Stronen, Astrid Vik1; Navid, Erin L7; Quinn, Michael S8; Paquet, Paul C6; Bryan, Heather M6; Darimont, Christopher T6
1 Section of Biology and Environmental Science, The Faculty of Engineering and Science, Aalborg University, VBN2 Department of Chemistry and Bioscience, The Faculty of Engineering and Science, Aalborg University, VBN3 The Faculty of Engineering and Science, Aalborg University, VBN4 University of Calgary5 Mount Royal University6 Department of Geography, University of Victoria7 University of Calgary8 Mount Royal University
Background Emerging evidence suggests that ecological heterogeneity across space can influence the genetic structure of populations, including that of long-distance dispersers such as large carnivores. On the central coast of British Columbia, Canada, wolf (Canis lupus L., 1758) dietary niche and parasite prevalence data indicate strong ecological divergence between marine-oriented wolves inhabiting islands and individuals on the coastal mainland that interact primarily with terrestrial prey. Local holders of traditional ecological knowledge, who distinguish between mainland and island wolf forms, also informed our hypothesis that genetic differentiation might occur between wolves from these adjacent environments. Results We used microsatellite genetic markers to examine data obtained from wolf faecal samples. Our results from 116 individuals suggest the presence of a genetic cline between mainland and island wolves. This pattern occurs despite field observations that individuals easily traverse the 30 km wide study area and swim up to 13 km among landmasses in the region. Conclusions Natal habitat-biased dispersal (i.e., the preference for dispersal into familiar ecological environments) might contribute to genetic differentiation. Accordingly, this working hypothesis presents an exciting avenue for future research where marine resources or other components of ecological heterogeneity are present.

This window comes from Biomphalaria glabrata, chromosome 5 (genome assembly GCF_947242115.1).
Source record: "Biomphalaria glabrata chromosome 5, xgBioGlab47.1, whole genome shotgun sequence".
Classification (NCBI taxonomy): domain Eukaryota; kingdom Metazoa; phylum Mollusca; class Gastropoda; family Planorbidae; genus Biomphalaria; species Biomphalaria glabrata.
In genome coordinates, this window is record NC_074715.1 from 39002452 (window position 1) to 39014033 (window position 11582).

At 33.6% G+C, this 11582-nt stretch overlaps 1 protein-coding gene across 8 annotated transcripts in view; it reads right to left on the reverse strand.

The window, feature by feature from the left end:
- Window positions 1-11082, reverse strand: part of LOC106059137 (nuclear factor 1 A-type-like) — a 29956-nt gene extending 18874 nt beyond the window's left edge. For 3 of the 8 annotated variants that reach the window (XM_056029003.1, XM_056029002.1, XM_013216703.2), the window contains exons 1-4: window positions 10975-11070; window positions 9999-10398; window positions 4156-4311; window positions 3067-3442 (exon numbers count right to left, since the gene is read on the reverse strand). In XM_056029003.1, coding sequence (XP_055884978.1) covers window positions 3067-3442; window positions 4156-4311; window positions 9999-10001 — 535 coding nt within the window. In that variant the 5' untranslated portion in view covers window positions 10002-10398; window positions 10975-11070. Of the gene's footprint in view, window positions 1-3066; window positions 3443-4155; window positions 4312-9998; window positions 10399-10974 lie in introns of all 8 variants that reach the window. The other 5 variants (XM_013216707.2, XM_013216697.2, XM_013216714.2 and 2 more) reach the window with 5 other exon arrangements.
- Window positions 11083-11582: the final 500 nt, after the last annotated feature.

B M C Ecology, 2014, Vol 14
Canis lupus; Ecological divergence; Marine resources; Niche; Population genetic structure; Traditional ecological knowledge; Wolf